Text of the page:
A friendship built and formed over running is a special one indeed. It has been layered over time, run by run and conversation by conversation. Until one day on reflection, you suddenly realise how deep that friendship goes.
It is a gradual building of trust, a trust earned over many kilometers shared and endured together. Conversations that vary in depth and mood just as the terrain may vary in the actual run. From light hearted chit chat to intense discussions. From giggles and shrieks of laughter to tender and vulnerable confidences. Even when one of you is not in the mood to talk, the company is comforting and understood, never awkward.
There have been many shared vistas and views, interesting and beautiful finds whilst sharing trail runs with my running friends over the years. Above all of these there is one particular early morning, late Autumn trail run, that stands out for me.
My friend Jenny and I had run to the top of Mpati mountain and we were making our way down through the valley. The path for quite a way is merely a cattle path, quite rocky and technical. It is scenic and interesting however, criss- crossing a stream in places. About halfway down the valley the path leads to a rickety small bridge. This has been made from a few planks nailed together. Once crossed it leads onto a man made mountain biking path for a little while.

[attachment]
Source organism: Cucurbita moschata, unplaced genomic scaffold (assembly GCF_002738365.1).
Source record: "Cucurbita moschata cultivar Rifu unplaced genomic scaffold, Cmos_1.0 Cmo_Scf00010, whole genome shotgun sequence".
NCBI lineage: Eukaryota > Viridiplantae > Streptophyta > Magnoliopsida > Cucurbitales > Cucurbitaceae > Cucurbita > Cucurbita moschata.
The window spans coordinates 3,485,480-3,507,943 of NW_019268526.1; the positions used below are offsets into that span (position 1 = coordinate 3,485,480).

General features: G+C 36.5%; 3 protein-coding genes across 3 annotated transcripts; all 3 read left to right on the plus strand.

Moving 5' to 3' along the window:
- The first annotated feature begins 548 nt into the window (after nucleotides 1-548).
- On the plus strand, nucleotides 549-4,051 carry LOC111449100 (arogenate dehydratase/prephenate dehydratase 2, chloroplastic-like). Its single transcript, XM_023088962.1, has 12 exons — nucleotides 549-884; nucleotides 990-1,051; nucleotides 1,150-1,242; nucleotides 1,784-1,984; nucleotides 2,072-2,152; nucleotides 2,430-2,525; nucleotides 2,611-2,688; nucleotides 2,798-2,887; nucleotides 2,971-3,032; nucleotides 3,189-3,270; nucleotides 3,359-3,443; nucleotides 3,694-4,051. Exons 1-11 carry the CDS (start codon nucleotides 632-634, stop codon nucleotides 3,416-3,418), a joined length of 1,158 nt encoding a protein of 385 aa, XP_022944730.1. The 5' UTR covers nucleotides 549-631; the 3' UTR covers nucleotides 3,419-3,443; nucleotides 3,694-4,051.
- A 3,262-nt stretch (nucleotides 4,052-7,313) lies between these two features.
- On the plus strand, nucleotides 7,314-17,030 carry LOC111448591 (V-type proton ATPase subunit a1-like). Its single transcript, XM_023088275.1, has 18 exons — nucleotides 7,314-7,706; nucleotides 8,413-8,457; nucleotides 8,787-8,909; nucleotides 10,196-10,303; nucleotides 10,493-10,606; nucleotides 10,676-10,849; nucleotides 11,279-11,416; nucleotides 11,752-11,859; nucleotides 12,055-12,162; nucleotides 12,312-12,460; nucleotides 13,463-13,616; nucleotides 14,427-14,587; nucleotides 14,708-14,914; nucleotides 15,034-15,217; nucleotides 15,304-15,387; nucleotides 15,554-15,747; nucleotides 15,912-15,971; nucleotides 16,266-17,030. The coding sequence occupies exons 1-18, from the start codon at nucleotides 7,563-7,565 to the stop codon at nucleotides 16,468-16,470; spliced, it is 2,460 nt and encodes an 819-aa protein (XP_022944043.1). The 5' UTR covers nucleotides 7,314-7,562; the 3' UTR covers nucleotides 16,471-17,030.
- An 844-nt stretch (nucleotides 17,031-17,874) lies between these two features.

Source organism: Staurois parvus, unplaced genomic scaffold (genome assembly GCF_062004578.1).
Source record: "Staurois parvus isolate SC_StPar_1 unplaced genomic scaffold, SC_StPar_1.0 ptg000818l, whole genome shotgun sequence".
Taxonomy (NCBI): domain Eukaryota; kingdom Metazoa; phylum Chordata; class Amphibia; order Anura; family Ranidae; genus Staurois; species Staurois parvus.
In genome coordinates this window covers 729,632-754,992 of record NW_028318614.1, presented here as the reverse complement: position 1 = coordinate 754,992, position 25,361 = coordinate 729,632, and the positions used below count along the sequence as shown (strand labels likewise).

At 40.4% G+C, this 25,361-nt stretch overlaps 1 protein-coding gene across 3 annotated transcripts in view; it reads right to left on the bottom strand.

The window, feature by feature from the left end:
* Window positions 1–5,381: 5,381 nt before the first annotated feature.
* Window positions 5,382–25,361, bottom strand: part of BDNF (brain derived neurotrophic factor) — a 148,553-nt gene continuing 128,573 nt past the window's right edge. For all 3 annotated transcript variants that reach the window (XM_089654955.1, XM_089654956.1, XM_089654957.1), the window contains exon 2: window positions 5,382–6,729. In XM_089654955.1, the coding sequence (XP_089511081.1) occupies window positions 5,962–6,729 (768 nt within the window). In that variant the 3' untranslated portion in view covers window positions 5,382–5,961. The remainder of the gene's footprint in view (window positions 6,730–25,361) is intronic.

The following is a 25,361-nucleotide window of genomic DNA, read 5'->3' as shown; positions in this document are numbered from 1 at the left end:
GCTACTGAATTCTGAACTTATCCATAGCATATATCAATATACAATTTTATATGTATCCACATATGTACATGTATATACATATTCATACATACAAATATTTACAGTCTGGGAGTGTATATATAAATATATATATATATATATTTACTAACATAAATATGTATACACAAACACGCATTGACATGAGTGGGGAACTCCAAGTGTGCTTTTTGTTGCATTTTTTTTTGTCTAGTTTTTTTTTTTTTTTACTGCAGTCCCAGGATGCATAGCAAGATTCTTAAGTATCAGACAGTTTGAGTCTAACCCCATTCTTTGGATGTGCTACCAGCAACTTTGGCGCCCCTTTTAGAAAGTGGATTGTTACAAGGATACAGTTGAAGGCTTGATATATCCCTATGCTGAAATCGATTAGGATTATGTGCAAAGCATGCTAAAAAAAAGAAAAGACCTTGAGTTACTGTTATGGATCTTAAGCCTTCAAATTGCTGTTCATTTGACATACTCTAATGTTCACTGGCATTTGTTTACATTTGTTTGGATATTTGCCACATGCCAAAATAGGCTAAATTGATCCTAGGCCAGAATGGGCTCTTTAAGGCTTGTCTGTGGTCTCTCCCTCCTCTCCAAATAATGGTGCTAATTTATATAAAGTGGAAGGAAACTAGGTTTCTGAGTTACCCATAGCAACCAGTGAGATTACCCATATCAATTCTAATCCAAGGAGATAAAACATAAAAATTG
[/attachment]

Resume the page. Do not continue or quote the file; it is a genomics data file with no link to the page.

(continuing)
It was as we stepped onto the bridge, Jenny leading the way, that a cloud of what seemed like a hundred or more royal blue and black butterflies fluttered up serenely from underneath it. Needless to say we stopped dead in our tracks to stare – gob smacked, at this unusual and beautiful phenomenon.
Not knowing too much about our local butterflies, I scoured the net hoping to ID our fluttery friends from that mornings run. They seem to fit the description of ‘Pecis Octavia’, or otherwise – ‘gaudy commodores’. They are in no way ‘gaudy’ – they are beautiful!
I was fascinated to learn that these butterflies have two distinctive seasonal forms. In Summer they are predominately orange, whilst in Winter they are blue and black, sometimes displaying a little orange. Steve Woodal writes in ‘What butterflies can be found where when and how’ – “The blue Winter Sesamus is found skulking low down along stream banks, caves and hollows.”